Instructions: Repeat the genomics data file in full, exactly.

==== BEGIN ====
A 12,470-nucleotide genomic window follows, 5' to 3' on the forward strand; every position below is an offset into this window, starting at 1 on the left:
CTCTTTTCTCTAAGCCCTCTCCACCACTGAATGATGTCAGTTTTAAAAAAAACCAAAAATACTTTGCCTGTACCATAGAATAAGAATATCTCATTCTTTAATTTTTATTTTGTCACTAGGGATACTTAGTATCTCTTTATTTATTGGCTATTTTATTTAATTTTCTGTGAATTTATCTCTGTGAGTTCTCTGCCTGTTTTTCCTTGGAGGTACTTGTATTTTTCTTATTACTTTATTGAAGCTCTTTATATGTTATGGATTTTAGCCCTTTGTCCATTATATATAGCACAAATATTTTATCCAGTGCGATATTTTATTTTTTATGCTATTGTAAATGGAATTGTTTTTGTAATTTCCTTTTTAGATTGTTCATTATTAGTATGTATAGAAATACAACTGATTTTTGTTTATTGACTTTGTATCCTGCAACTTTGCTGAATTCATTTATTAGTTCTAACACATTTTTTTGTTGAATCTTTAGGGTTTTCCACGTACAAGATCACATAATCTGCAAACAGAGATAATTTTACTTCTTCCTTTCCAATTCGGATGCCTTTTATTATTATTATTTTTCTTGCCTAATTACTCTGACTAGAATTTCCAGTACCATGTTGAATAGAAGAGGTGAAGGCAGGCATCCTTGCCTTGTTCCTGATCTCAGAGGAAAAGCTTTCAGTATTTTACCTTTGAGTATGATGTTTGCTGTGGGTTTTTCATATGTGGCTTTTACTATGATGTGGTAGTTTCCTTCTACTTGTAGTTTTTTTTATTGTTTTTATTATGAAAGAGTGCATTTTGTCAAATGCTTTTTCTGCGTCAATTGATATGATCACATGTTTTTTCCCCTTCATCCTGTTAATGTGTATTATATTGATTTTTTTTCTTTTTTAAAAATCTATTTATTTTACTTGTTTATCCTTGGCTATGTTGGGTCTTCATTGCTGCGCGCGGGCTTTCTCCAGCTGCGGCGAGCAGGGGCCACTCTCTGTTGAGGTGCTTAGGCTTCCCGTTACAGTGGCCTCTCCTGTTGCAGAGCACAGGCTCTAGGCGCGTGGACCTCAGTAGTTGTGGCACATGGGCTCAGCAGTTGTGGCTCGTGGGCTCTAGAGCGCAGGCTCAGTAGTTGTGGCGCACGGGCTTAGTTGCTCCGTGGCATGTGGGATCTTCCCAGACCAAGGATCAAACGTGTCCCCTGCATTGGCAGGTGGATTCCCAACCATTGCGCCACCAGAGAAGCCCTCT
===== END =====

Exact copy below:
A 12,470-nucleotide genomic window follows, 5' to 3' on the forward strand; every position below is an offset into this window, starting at 1 on the left:
CTCTTTTCTCTAAGCCCTCTCCACCACTGAATGATGTCAGTTTTAAAAAAAACCAAAAATACTTTGCCTGTACCATAGAATAAGAATATCTCATTCTTTAATTTTTATTTTGTCACTAGGGATACTTAGTATCTCTTTATTTATTGGCTATTTTATTTAATTTTCTGTGAATTTATCTCTGTGAGTTCTCTGCCTGTTTTTCCTTGGAGGTACTTGTATTTTTCTTATTACTTTATTGAAGCTCTTTATATGTTATGGATTTTAGCCCTTTGTCCATTATATATAGCACAAATATTTTATCCAGTGCGATATTTTATTTTTTATGCTATTGTAAATGGAATTGTTTTTGTAATTTCCTTTTTAGATTGTTCATTATTAGTATGTATAGAAATACAACTGATTTTTGTTTATTGACTTTGTATCCTGCAACTTTGCTGAATTCATTTATTAGTTCTAACACATTTTTTTGTTGAATCTTTAGGGTTTTCCACGTACAAGATCACATAATCTGCAAACAGAGATAATTTTACTTCTTCCTTTCCAATTCGGATGCCTTTTATTATTATTATTTTTCTTGCCTAATTACTCTGACTAGAATTTCCAGTACCATGTTGAATAGAAGAGGTGAAGGCAGGCATCCTTGCCTTGTTCCTGATCTCAGAGGAAAAGCTTTCAGTATTTTACCTTTGAGTATGATGTTTGCTGTGGGTTTTTCATATGTGGCTTTTACTATGATGTGGTAGTTTCCTTCTACTTGTAGTTTTTTTTATTGTTTTTATTATGAAAGAGTGCATTTTGTCAAATGCTTTTTCTGCGTCAATTGATATGATCACATGTTTTTTCCCCTTCATCCTGTTAATGTGTATTATATTGATTTTTTTTCTTTTTTAAAAATCTATTTATTTTACTTGTTTATCCTTGGCTATGTTGGGTCTTCATTGCTGCGCGCGGGCTTTCTCCAGCTGCGGCGAGCAGGGGCCACTCTCTGTTGAGGTGCTTAGGCTTCCCGTTACAGTGGCCTCTCCTGTTGCAGAGCACAGGCTCTAGGCGCGTGGACCTCAGTAGTTGTGGCACATGGGCTCAGCAGTTGTGGCTCGTGGGCTCTAGAGCGCAGGCTCAGTAGTTGTGGCGCACGGGCTTAGTTGCTCCGTGGCATGTGGGATCTTCCCAGACCAAGGATCAAACGTGTCCCCTGCATTGGCAGGTGGATTCCCAACCATTGCGCCACCAGAGAAGCCCTCT